The Collie is a beloved dog breed that has been an iconic figure in popular culture for generations. In addition to being the star of films like Lassie Come Home, television shows such as The Littlest Hobo, and books like Lassie Come-Home, the Collie has many fun facts that are worth knowing. The Collie is a beloved dog breed that has been an iconic figure in popular culture for generations. In addition to being the star of films like The Adventures of Lassie (1943), Greyfriars Bobby (1961), Lassie Come Home (1994), Bedtime Stories (2008), A Dog's Purpose (2017) and A Dog's Way Home (2019). This breed has cemented itself into a beloved part of pop culture ever since!, the Collie has many fun facts that are worth knowing.


Another fun fact about the Collie is its remarkable sense of smell. This canine's olfactory system is much more sensitive than ours, allowing them to sniff out prey from far distances and track trails over long periods of time without getting lost.


The name "Collie" comes from a Scottish dialect word meaning 'useful', since it was so often used by farmers and shepherds for herding and tending livestock. The popularity of this breed spread quickly throughout Britain, Europe, and eventually to America during the 19th century.




In 1879, Queen Victoria took a liking to this breed after seeing one on holiday at Balmoral Castle in Scotland - which kickstarted its popularity in England and beyond! The Queen went on to own several of these dogs over her lifetime.


here's some fun facts about Lassie:


Lassie is one of the most beloved and iconic dogs in all of pop culture. The long-running Lassie franchise began with a book written by Eric Knight about a brave collie who saves the day time and time again. Since then, Lassie has appeared in movies, television shows, comic books, video games, and more. Here are some fun facts about this heroic canine:

The original name for the character was actually "Shep," but it was changed to "Lassie" because Eric Knight thought that the name had a nicer ring to it.

The very first film appearance of Lassie was in 1943's Lassie Come Home, starring Roddy McDowall and Elizabeth Taylor. The movie was such a success that it spawned seven sequels over the next 25 years!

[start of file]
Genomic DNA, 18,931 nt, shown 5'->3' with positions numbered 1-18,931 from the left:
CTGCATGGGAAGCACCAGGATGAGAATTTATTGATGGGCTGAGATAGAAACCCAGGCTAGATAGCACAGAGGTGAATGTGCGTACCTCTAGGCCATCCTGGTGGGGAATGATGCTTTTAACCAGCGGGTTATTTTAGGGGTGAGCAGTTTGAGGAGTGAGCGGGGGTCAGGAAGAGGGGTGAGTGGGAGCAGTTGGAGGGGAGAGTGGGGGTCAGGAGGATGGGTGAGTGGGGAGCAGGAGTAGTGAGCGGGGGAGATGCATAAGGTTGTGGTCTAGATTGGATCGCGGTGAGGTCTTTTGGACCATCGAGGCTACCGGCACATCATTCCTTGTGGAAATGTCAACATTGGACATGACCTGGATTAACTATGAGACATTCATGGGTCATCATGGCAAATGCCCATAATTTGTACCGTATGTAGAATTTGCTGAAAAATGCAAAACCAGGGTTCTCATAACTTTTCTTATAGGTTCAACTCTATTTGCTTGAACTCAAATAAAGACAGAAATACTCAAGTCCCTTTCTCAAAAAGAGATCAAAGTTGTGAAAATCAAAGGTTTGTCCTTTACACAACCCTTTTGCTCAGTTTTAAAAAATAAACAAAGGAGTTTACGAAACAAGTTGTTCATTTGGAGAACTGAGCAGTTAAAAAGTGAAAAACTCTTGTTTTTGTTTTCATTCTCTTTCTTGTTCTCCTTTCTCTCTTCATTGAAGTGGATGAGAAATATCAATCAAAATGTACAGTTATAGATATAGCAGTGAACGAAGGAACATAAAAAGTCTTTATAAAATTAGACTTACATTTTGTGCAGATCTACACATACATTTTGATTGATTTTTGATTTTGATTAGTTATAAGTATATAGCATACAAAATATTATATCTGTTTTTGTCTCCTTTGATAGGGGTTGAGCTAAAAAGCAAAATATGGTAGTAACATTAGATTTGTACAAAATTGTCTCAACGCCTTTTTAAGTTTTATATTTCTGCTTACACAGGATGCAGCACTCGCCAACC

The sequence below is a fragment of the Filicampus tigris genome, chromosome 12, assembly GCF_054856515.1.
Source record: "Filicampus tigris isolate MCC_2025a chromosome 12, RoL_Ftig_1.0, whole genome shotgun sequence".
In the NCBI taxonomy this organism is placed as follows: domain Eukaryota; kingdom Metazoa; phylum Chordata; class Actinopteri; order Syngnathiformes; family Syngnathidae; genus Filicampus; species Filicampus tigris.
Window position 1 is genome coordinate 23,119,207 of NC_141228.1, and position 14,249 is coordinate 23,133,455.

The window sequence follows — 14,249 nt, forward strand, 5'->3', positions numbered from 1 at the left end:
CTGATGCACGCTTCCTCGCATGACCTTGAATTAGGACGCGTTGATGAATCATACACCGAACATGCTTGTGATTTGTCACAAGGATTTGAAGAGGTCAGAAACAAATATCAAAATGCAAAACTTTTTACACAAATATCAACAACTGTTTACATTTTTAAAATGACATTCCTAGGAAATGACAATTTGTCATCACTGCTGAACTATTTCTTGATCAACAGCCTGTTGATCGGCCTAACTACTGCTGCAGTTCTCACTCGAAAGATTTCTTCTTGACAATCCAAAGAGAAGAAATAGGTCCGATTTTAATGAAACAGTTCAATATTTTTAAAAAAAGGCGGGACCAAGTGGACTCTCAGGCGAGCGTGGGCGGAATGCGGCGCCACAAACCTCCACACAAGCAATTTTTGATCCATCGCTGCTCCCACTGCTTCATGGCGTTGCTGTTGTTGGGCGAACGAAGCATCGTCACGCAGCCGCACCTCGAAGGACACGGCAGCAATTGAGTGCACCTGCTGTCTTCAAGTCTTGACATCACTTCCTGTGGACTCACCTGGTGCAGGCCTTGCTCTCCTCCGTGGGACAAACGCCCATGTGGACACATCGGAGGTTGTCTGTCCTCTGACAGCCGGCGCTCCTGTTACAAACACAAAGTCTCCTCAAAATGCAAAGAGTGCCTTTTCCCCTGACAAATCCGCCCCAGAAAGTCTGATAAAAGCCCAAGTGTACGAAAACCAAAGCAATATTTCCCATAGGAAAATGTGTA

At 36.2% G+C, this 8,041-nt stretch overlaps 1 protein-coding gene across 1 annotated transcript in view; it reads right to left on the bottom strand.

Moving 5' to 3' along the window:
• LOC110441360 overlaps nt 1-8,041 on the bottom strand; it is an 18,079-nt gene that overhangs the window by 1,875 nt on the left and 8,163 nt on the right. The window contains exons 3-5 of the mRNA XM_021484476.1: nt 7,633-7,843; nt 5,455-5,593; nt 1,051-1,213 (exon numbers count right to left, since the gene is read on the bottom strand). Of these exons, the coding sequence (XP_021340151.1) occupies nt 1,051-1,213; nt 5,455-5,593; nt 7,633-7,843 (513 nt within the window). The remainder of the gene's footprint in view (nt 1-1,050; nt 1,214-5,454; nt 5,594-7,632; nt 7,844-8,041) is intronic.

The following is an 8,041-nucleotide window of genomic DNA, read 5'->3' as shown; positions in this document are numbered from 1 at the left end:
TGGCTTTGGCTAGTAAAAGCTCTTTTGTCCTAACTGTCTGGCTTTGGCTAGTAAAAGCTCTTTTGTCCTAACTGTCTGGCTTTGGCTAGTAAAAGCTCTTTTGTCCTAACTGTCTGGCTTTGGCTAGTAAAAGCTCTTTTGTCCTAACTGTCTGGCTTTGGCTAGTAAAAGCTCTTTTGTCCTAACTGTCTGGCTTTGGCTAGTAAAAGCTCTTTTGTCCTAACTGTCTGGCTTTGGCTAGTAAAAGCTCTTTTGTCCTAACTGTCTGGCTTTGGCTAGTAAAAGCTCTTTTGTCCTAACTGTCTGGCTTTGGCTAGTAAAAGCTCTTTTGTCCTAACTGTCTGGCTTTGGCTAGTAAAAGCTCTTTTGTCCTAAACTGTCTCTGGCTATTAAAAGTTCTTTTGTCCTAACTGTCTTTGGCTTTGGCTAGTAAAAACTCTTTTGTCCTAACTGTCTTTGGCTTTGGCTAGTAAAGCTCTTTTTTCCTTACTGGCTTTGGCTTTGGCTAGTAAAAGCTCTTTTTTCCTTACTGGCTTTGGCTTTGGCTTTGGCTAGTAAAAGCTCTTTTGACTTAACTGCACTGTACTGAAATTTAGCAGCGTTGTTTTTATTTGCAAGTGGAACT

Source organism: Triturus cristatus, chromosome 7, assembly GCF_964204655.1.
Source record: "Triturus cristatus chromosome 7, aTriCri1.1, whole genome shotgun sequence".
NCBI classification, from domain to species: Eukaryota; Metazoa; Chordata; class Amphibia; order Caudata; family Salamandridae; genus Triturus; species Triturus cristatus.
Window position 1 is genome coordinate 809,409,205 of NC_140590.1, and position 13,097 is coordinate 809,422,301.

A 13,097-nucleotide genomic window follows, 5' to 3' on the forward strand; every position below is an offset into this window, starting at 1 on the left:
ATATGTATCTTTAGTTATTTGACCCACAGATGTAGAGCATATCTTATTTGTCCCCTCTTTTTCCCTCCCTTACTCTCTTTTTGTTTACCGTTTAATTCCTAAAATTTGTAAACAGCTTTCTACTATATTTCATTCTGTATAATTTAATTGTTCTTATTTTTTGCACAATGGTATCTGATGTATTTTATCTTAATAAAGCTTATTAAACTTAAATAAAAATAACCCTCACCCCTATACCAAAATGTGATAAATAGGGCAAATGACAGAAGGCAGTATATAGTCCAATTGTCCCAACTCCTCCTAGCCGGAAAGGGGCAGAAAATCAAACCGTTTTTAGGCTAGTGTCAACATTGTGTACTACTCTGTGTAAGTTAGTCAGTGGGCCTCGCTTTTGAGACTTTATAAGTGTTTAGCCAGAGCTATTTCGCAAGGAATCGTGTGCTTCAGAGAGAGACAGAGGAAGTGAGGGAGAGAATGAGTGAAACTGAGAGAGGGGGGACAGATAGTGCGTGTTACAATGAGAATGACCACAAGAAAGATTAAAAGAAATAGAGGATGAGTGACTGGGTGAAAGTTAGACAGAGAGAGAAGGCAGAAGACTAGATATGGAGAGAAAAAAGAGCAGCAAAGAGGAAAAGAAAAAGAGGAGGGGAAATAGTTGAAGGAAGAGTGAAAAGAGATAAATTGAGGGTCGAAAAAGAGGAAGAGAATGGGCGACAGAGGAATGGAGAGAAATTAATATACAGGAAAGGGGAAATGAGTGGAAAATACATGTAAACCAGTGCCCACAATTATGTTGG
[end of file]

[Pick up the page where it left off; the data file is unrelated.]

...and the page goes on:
Lassie became such an iconic figure that she even got her own star on the Hollywood Walk of Fame in 1996. Her star rests alongside those of other famous celebs like Marilyn Monroe and Humphrey Bogart.

Even though there have been several different dogs playing Lassie over the years, only one dog remained with the franchise for its entire run – Pal Jr., the son of Pal (the original Lassie).

Pal Jr., also known as “the Chieftain” or “the King of Collies”, starred as Lassie from 1954 to 1973!

Not only was Pal Jr.'s portrayal of Lassie popular in America, but he also became quite popular overseas; he even appeared on several Japanese TV shows!

Finally, while most people think that Lassie is female, all 11 official dogs who played her were actually males — they just had their hair clipped short to make them look more feminine!Lassie, the beloved collie-dog character, is more than just a classic film and TV star. Lassie has inspired generations of fans and continues to be an iconic symbol for courage, loyalty, and strength. 

In conclusion, Collies are a wonderful breed that brings joy and companionship to countless households worldwide. With their striking appearance, gentle temperament, and intelligence, it’s no wonder they are so loved. By following proper training, grooming, and socialization techniques, Collies can become loyal and affectionate pets that will enrich your life in countless ways. We hope this guide has given you a glimpse into the fascinating world of the Collie breed and has left you appreciating them even more!


Here is a short video with information about the Collie.  Be sure to check out the wide assortment of Collie products on our website:

Collie Product at Doggy Daddy

We have over 90 different breeds to choose from now and growing. I just added more Collie items such as mugs and notebooks and have more items on the way. The collection will continue to grow in other categories as well suchs as backpacks, laptop sleeves and tote bags. Join the email list to be notified of new styles. Here is an example of some of the Collie items we have live:

The Collie Blog 13